Cybersecurity in 2021: What’s in store?
Blog: NASSCOM Official Blog
As the global population is thrust into yet another year of uncertainty, cybersecurity teams are preparing for new threats they may face next. They are focusing on how to best secure businesses, their users and their data from whatever is up threat actors’ sleeves.
Remote working looks set to stay in place for the majority of organizations globally. Security teams have now put in place robust strategies to protect against this widened attack surface, but cyber-criminals will never stop looking for new ways to adapt to this and target businesses.
Social Engineering is Here to Stay
As employees remain an organization’s main perimeter, cyber-criminals will continue to shift their focus to social engineering attacks to trick individuals. With the vast majority of cyber-attacks starting via email, and virtually 100% of malware relying on user action for the initial compromise, it’s easy to see why this continues to be a successful – and relatively cheap – tool for cyber-criminals.
Attackers are opportunistic and chase trends and popularity to prey on human nature to maximise the success of their social engineering efforts. For example, in March last year, we saw an exponential amount of phishing attempts using COVID-19 themes.
In the same vein, cybersecurity’s ‘most expensive’ problem of the past years – business email compromise (BEC) and email account compromise (EAC) attacks – are only successful due to user interaction and social engineering.
With an extremely unsettled ongoing news agenda, we can only predict that threat actors will continue to use such emotive hooks within their social engineering lures to impose BEC attacks.
Although we predict that BEC’s growth in frequency will slow, it will still be the largest source of cybercrime losses. As BEC actors broaden their toolsets to compromise cloud accounts and organizations’ suppliers and vendors, stopping them will continue to be challenging.
Data Control is Shifting
Collaborative remote working over the past 10 months has forced organizations to open up systems to employees more than ever – ultimately giving them even more access to critical data and information across multiple platforms.
Businesses are trying to do everything virtually. We’re trying to get closer to customers, deliver on our solutions and continue to innovate to keep ahead of the competition and increase bottom lines. With all of this in play, remote access to information has to increase across the board.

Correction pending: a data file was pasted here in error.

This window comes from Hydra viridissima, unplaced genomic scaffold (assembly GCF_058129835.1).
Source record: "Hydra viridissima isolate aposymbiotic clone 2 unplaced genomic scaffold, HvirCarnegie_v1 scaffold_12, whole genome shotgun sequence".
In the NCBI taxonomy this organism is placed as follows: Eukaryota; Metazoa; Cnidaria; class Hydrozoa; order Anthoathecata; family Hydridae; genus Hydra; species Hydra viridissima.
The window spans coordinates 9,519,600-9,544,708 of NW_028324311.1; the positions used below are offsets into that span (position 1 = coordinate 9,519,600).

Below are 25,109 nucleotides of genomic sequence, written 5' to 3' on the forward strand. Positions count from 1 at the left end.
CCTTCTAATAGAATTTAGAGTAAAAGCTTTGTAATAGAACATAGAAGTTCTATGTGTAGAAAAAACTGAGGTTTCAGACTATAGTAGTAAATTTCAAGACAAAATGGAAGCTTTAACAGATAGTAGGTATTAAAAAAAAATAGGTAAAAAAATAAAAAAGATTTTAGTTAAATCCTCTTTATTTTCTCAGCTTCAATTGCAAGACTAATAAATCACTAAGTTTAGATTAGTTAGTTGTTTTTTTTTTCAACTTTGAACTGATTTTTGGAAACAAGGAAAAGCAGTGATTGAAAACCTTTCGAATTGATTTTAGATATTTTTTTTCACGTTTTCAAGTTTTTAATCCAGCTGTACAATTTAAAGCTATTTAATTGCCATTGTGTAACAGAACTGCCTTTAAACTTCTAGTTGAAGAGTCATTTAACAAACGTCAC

It’s critical organizations have increased visibility into this data – their ‘crown jewels’ – but also into who has access to that data and what they’re doing with that information.
In 2021 and beyond, traditional means of controlling data will be less and less effective, and security teams must realise this.
Ransomware Heads to the Cloud
Remote working is here to stay for the majority of organizations in some capacity. With this, the increased need for virtual collaboration will undoubtedly continue to drive the rapid acceleration of cloud adoption. As cyber-criminals continually follow trends, we expect ransomware attacks will also drift toward the cloud.
Many firms now house substantial portions of their sensitive data in external, cloud-based repositories, for ease of remote access and collaboration. These data stores are often less visible to the security function — and often not as secured or backed up in a way that adversaries can’t also encrypt.
In 2021, security professionals can expect to see ransomware increasingly target cloud storage to maximise impact and increase leverage to boost profits.
Automation Becomes Imperative
Security teams are more stretched than ever and have to essentially do more with less. The shortage of security talent is nothing new and the keyway security functions are going to survive in 2021 and beyond is by automating parts of their role.
To date, automation functionality has typically been addressed by buying additional tools or as bolt-on functions from suppliers. We expect that to change in 2021, as automation becomes more of a standard ‘in the box’ feature for most enterprise security tools.
Security Budgets Will Bounce Back
Resources for many organizations have been constrained during the pandemic. This includes security spending. We hope to see a return to ‘normality’ during 2021 and this will likely be reflected in security budgets which will return to expected levels. Security staffing, however, is not a short-term problem. In fact, many organisations will likely continue struggling to recruit staff for their growing teams. Offering more remote and flexible positions will be crucial for many organizations of all sizes.
People, Processes and Technology Will Integrate More
No matter what tactic or end-goal, cyber-criminals will continue to target people, this year and in many years to come. This is why it’s crucial that a robust security strategy encompasses a mix of people, process and technology.
It is critical that employees are aware of social engineering attempts, how to spot them, how to mitigate them, and more importantly, how to report them. In addition, it’s vital for organizations to put effective security tools in place to remove the guesswork and added stress from already distracted employees. This could be the difference between an attempted and successful attack.
Source: Infosecurity magazine
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